Trekking in Nepal, Peak Climbing, Mt Biking and Tours in Nepal, Bhutan and Tibet
Everest Expedition via North (Tibetan) side is the least expensive and easier way to climb Mt Everest (Highest Peak of the World).
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Everest Expedition via North (Tibetan) side is the least expensive way to climb it. The trip begins in the ancient and colorful city of Kathmandu. On the Friendship Bridge, border Crossing between Nepal and Tibet. Upon entering Tibet, the clocks immediately go forward by 2 hours. Our secondary government liaison officer will meet us in Zhangmu. After clearing Tibetan customs and immigration, a Chinese bus takes us up the windy road through the rolling hills to Nyalam town at 3,750 meters, and a basic “hotel”. The smaller towns in Tibet are generally simple and rustic places, and this one is no exception. The topography here is quite interesting in that we are perched in the transitional zone where the Tibetan plateau rams into the Himalaya, then drops into the forested valleys and jungles of Nepal, and finally out into the Gangetic plain of the Terai and India. We stay over one extra night in Nyalam, to help adjust to the altitude, and during our “rest-day” in Nyalam, we take advantage of the interesting surroundings to walk to the top of local hills and savor the first glimpses of the Himalayan Giants.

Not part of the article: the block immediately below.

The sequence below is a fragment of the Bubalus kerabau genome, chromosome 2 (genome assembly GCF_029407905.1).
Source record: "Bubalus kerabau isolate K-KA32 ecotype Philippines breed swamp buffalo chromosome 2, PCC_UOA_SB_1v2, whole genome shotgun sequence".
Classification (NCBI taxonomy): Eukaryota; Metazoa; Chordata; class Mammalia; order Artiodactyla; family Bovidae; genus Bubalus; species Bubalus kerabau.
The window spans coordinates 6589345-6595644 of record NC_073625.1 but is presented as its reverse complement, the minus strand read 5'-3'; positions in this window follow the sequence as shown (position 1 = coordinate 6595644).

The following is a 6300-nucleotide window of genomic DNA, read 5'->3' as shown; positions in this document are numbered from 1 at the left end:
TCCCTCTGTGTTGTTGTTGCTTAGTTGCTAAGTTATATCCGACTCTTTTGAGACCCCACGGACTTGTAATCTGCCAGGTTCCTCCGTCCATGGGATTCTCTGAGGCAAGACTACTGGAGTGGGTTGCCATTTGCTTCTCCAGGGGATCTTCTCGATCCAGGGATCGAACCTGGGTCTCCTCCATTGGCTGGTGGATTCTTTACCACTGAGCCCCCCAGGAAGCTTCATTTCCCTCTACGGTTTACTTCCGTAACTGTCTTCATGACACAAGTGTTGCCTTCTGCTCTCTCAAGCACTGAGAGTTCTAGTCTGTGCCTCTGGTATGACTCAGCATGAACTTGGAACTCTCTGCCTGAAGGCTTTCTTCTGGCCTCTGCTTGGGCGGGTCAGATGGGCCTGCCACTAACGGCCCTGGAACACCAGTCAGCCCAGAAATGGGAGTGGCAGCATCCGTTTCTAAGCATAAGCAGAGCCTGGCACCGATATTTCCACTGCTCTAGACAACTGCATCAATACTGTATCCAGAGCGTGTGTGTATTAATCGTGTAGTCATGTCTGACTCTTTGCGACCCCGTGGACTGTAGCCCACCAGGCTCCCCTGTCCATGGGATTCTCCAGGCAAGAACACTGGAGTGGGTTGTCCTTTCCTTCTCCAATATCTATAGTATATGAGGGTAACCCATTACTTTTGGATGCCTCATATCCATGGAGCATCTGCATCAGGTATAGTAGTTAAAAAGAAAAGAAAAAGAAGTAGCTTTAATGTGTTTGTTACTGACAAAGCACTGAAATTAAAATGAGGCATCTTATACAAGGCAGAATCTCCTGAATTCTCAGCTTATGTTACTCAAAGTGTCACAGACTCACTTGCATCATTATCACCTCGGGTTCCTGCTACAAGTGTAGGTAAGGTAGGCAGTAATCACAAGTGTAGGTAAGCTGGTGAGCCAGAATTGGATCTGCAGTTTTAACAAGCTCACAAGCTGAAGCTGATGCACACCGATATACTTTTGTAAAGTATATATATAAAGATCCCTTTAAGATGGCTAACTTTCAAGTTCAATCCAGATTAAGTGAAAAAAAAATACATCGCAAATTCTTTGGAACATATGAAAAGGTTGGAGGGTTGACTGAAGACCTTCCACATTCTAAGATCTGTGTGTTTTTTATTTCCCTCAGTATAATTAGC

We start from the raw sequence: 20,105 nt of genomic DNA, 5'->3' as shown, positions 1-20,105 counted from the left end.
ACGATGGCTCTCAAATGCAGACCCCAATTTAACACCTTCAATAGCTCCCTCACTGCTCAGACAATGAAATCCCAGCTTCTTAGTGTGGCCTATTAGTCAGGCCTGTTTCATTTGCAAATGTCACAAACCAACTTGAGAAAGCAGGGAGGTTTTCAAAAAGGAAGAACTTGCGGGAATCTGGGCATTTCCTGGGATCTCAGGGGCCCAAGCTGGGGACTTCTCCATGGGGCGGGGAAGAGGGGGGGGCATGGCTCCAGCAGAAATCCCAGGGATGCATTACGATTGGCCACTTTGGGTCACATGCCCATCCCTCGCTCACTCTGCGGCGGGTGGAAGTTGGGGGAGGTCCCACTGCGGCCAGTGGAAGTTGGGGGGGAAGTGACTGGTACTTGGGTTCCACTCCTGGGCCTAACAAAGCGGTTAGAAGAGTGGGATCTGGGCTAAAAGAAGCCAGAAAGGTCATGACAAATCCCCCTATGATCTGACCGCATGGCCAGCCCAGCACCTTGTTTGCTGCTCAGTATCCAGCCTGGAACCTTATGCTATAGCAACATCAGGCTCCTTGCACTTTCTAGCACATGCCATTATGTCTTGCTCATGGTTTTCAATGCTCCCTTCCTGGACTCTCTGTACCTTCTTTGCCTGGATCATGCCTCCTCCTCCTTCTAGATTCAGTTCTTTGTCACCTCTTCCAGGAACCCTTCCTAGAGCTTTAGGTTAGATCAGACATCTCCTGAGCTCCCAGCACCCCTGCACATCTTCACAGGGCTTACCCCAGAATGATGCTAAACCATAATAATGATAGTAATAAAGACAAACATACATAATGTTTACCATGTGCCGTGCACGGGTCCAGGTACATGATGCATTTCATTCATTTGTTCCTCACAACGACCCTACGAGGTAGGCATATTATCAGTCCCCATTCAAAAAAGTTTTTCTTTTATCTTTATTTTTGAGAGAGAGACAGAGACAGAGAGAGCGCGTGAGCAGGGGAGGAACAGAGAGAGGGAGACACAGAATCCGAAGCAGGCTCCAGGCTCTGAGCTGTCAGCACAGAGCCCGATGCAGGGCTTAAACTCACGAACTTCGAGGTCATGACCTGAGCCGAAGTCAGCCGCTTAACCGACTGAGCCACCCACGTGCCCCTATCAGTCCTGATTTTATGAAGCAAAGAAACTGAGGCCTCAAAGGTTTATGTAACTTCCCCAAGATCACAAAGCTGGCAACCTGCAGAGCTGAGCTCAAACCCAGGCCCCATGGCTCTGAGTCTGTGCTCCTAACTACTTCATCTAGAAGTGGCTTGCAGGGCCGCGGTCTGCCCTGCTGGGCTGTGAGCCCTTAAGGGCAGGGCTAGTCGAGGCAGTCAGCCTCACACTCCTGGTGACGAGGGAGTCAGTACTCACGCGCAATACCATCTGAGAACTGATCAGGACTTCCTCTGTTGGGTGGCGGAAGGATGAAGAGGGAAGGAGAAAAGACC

Everest North or South?
Ace the Himalaya run expeditions to both sides of the Everest – to the North Ridge and to the South Col route. We run an expedition to the South Col because this remains the most popular choice for first-time “Everest climber,” as it gives the most assured means of reaching the top. Simply, the time spent at over 8,000 meters on the South side is less, as the summit is attempted from the South Col (just under 8,000 meters) in one push. On the North Ridge, the top camp is located at 8,400 meters, which means you will be exposed to the extremes of altitude for appreciably longer, spending at least one night there during the summit attempt. The south side has a good record of success, not least because a lot of people go that way, but also because of the momentum that these people generate, especially once the route to the top is opened by each year’s first ascentionists.